White-Collar Professionals Can Be Their Worst Own Enemy

Updated: Dec 21, 2020



This article is a deep-thinker type.


In the business of moving products and services, the mind can work with us or against us.


The very first declaration I need to make is: anyone moving a product or service is a salesperson, regardless if she is hair stylist renting a booth in Hialeah FL, or is an attorney graduating from a top law school.


Of all the sales challenges business owners have, this is the biggest one. And business owners failing to overcome the mindset that he or she is an attorney, a dentist, a CPA, or a plastic surgeon...and is not selling anything, is the number one obstacle to growing businesses.


Why do the majority of white-collar professionals feel they are not salespeople?


The answer is two-fold:


  1. Four-year colleges preparing graduates to become attorneys, CPAs, dentists, and plastic surgeons do not require students to enroll in business development courses. Further study to become certified in law, accounting, dentistry and medicine, again, do not require selling or business development courses. By the time, white-collar professionals graduate from college and finish certification requirements, white-collar professionals are supercharged to believe their professional study is all that is needed to have successful practices.

  2. The selling profession has a bad reputation because of a lack of selling and business development training. Just about every person who has purchased something can recall a bad sales experience, leaving bad tastes in consumers' mouths. So, of course, no white-collar professionals wants to be perceived as a salesperson.

Items 1 and 2 are severely harming the sales industry and depressing sales productivity and sales performance. The effects of items 1 and 2 manifest themselves into white-collar professionals not proactively seeking new clients and, during appointments, closing ratios being extremely low.


Readers need to understand that white-collar professionals are not selling items priced at $35, $75 or even $150. Legal, accounting, dentistry, and plastic surgery services can easily start at $1,000 and higher.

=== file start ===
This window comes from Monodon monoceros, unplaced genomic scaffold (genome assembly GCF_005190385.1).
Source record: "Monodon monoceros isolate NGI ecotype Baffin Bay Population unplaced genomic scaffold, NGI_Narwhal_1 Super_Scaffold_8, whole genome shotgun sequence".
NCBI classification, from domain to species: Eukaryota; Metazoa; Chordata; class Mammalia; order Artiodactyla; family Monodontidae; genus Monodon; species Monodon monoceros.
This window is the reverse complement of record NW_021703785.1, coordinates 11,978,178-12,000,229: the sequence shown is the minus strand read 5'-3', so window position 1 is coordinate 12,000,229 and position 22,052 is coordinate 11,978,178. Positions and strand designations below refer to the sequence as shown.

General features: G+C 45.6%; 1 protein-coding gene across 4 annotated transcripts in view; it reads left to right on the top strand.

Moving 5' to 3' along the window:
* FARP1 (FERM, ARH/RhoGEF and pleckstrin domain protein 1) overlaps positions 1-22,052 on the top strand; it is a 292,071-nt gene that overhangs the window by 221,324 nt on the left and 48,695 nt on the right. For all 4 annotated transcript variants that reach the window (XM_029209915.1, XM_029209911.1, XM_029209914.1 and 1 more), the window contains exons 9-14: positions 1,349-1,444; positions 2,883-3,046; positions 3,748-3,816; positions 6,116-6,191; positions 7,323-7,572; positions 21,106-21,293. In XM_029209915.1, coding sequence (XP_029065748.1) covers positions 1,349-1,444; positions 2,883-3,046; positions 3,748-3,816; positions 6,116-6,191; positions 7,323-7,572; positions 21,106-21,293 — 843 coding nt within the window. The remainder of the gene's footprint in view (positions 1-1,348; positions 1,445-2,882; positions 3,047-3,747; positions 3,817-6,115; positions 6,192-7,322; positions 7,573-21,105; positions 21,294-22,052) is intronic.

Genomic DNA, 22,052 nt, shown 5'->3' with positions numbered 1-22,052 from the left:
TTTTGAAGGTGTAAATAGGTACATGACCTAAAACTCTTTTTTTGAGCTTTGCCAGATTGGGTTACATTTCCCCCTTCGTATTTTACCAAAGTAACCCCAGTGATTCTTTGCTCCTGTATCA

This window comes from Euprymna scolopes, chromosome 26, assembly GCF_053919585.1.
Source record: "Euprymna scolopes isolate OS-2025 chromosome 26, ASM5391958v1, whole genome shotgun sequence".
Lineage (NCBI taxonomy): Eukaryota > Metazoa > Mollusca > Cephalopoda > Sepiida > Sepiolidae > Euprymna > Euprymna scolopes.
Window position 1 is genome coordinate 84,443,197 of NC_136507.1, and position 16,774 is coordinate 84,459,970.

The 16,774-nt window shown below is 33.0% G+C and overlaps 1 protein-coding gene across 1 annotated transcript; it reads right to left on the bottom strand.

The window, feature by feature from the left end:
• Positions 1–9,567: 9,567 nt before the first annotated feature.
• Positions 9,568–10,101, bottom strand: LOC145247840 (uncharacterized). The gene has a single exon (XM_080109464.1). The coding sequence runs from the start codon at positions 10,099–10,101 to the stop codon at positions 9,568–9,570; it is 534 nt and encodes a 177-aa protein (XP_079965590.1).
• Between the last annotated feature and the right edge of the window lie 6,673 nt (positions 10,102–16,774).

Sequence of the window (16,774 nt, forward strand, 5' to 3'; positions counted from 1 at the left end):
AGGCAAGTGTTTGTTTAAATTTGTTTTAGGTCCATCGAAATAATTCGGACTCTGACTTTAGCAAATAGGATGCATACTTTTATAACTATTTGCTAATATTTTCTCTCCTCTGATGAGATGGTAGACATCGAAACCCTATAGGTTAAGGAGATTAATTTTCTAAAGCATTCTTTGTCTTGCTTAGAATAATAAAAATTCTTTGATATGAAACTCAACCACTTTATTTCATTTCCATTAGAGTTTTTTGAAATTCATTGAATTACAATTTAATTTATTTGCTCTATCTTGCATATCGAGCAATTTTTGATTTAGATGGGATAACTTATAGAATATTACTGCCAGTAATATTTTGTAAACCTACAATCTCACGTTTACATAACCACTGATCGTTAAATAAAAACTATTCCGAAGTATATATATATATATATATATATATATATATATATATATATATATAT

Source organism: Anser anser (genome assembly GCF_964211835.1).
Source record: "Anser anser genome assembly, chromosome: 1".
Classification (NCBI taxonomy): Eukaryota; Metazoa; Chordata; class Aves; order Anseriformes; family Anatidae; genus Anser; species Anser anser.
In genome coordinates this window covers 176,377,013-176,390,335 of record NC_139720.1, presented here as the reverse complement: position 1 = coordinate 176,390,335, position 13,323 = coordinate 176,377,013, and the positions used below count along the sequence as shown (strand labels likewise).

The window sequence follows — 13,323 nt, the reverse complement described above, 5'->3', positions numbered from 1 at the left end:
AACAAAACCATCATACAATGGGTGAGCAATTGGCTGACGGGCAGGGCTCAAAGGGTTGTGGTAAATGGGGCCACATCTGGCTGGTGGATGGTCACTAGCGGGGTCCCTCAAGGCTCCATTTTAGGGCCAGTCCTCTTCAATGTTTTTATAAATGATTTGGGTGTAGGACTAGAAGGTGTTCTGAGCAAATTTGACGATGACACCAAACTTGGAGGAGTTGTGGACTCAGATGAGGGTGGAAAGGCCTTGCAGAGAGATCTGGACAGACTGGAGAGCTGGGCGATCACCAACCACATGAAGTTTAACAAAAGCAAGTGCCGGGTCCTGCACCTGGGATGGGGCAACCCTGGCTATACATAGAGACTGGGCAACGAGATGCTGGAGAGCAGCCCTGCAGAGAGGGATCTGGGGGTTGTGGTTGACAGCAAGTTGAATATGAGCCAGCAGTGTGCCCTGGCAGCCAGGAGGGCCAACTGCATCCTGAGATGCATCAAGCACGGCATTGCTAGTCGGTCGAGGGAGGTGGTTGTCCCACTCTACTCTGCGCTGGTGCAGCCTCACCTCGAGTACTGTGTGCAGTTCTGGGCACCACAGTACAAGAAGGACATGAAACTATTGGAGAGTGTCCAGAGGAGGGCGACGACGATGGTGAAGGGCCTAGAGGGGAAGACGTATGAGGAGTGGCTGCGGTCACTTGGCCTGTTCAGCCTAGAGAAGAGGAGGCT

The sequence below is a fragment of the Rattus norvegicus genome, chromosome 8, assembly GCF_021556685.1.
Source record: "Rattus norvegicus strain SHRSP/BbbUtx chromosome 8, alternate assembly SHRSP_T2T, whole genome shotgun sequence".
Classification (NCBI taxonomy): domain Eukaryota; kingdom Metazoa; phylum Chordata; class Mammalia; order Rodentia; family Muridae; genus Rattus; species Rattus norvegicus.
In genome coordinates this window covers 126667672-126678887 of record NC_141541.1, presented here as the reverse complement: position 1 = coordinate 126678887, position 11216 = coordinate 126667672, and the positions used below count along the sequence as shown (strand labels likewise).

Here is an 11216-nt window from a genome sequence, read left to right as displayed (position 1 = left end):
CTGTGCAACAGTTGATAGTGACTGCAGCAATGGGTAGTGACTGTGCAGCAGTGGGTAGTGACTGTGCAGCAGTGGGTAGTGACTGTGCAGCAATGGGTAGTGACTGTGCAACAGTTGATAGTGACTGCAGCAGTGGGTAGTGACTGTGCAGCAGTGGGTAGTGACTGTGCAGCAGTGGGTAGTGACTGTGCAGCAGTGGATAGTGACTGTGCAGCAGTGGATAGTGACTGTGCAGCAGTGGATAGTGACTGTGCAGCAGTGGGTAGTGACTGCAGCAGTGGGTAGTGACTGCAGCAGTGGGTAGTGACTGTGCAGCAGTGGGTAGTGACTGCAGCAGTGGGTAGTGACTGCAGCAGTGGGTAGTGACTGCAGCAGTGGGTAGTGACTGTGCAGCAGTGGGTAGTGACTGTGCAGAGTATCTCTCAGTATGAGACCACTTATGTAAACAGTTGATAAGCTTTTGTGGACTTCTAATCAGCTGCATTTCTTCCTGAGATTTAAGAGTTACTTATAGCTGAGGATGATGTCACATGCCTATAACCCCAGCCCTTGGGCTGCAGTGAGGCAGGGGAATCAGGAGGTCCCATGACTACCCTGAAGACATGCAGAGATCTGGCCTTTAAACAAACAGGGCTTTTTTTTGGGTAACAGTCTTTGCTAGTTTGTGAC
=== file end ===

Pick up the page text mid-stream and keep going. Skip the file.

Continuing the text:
Every reader would probably agree that, if a prospect is willing to spend $1,000 or $10,000 for a product or service, the white-collar professionals, aka the salesperson, should be at the top of his or her game. Professionals should have a strong desire to connect with as many potential clients as possible at $1,000 or higher transaction prices. And as mentioned above, who would not want to close as many appointments as possible when meeting with potential clients?


Sales productivity gaps (not enough contacts) and sales performance misfires (low closing ratios) are unknowingly self-inflicted sales challenges. This is what I mean by white-collar sales professionals being their own worst enemy.


Interested parties can contact me, Yeilyn Rodriguez, VP, Business Development Specialist (bilingual) for English or Spanish contacts, at (786) 697-3400 or, Rick Nappier, CEO, at (833) 321-3212.


321 Biz Dev LLC offers 6-hour sales system training to help white-collar salespeople improve skills and increase business development efforts.

Business owners can also complete a 5-minute Questionnaire by clicking the Services tab on our website. Also, click the About and Podcast tabs to see and hear more about 321 Biz Dev LLC.

I hope readers enjoyed this article.


Yeilyn, VP

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